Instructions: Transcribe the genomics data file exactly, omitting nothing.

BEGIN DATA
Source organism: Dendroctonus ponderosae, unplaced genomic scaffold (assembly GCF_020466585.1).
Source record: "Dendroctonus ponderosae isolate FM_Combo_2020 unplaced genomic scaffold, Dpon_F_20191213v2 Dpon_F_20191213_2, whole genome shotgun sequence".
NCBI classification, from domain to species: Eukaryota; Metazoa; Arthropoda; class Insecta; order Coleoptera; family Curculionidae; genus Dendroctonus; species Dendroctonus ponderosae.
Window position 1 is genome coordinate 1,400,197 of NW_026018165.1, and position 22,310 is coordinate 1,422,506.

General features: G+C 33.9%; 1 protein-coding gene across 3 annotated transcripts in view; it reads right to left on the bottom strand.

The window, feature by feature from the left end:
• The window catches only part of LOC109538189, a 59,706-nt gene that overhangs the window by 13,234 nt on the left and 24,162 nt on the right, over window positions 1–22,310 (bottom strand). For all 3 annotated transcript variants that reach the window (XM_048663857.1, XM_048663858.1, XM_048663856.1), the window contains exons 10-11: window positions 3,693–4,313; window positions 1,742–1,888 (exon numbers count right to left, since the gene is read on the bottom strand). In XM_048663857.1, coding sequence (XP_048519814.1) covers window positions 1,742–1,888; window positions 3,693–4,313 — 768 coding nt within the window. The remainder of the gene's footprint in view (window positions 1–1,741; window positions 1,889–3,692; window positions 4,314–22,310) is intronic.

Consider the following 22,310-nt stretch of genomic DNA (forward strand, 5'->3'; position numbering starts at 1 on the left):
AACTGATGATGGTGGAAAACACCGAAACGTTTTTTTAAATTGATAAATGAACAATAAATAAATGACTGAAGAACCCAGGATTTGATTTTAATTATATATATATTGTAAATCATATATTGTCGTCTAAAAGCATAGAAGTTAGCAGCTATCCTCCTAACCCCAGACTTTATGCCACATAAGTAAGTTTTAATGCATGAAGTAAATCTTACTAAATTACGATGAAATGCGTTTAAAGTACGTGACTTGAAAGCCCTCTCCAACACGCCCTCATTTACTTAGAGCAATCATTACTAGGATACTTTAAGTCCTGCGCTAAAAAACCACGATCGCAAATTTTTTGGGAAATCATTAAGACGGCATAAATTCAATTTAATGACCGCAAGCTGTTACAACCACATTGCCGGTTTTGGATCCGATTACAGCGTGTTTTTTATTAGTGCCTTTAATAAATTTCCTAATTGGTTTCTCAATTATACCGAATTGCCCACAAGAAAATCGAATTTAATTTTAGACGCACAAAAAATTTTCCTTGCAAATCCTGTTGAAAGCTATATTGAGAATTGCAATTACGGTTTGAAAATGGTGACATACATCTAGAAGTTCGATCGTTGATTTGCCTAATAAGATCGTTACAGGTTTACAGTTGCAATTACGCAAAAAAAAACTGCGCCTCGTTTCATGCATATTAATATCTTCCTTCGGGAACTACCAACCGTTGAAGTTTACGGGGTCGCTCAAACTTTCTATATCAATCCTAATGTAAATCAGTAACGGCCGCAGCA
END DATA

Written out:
Source organism: Dendroctonus ponderosae, unplaced genomic scaffold (assembly GCF_020466585.1).
Source record: "Dendroctonus ponderosae isolate FM_Combo_2020 unplaced genomic scaffold, Dpon_F_20191213v2 Dpon_F_20191213_2, whole genome shotgun sequence".
NCBI classification, from domain to species: Eukaryota; Metazoa; Arthropoda; class Insecta; order Coleoptera; family Curculionidae; genus Dendroctonus; species Dendroctonus ponderosae.
Window position 1 is genome coordinate 1,400,197 of NW_026018165.1, and position 22,310 is coordinate 1,422,506.

General features: G+C 33.9%; 1 protein-coding gene across 3 annotated transcripts in view; it reads right to left on the bottom strand.

The window, feature by feature from the left end:
• The window catches only part of LOC109538189, a 59,706-nt gene that overhangs the window by 13,234 nt on the left and 24,162 nt on the right, over window positions 1–22,310 (bottom strand). For all 3 annotated transcript variants that reach the window (XM_048663857.1, XM_048663858.1, XM_048663856.1), the window contains exons 10-11: window positions 3,693–4,313; window positions 1,742–1,888 (exon numbers count right to left, since the gene is read on the bottom strand). In XM_048663857.1, coding sequence (XP_048519814.1) covers window positions 1,742–1,888; window positions 3,693–4,313 — 768 coding nt within the window. The remainder of the gene's footprint in view (window positions 1–1,741; window positions 1,889–3,692; window positions 4,314–22,310) is intronic.

Consider the following 22,310-nt stretch of genomic DNA (forward strand, 5'->3'; position numbering starts at 1 on the left):
AACTGATGATGGTGGAAAACACCGAAACGTTTTTTTAAATTGATAAATGAACAATAAATAAATGACTGAAGAACCCAGGATTTGATTTTAATTATATATATATTGTAAATCATATATTGTCGTCTAAAAGCATAGAAGTTAGCAGCTATCCTCCTAACCCCAGACTTTATGCCACATAAGTAAGTTTTAATGCATGAAGTAAATCTTACTAAATTACGATGAAATGCGTTTAAAGTACGTGACTTGAAAGCCCTCTCCAACACGCCCTCATTTACTTAGAGCAATCATTACTAGGATACTTTAAGTCCTGCGCTAAAAAACCACGATCGCAAATTTTTTGGGAAATCATTAAGACGGCATAAATTCAATTTAATGACCGCAAGCTGTTACAACCACATTGCCGGTTTTGGATCCGATTACAGCGTGTTTTTTATTAGTGCCTTTAATAAATTTCCTAATTGGTTTCTCAATTATACCGAATTGCCCACAAGAAAATCGAATTTAATTTTAGACGCACAAAAAATTTTCCTTGCAAATCCTGTTGAAAGCTATATTGAGAATTGCAATTACGGTTTGAAAATGGTGACATACATCTAGAAGTTCGATCGTTGATTTGCCTAATAAGATCGTTACAGGTTTACAGTTGCAATTACGCAAAAAAAAACTGCGCCTCGTTTCATGCATATTAATATCTTCCTTCGGGAACTACCAACCGTTGAAGTTTACGGGGTCGCTCAAACTTTCTATATCAATCCTAATGTAAATCAGTAACGGCCGCAGCA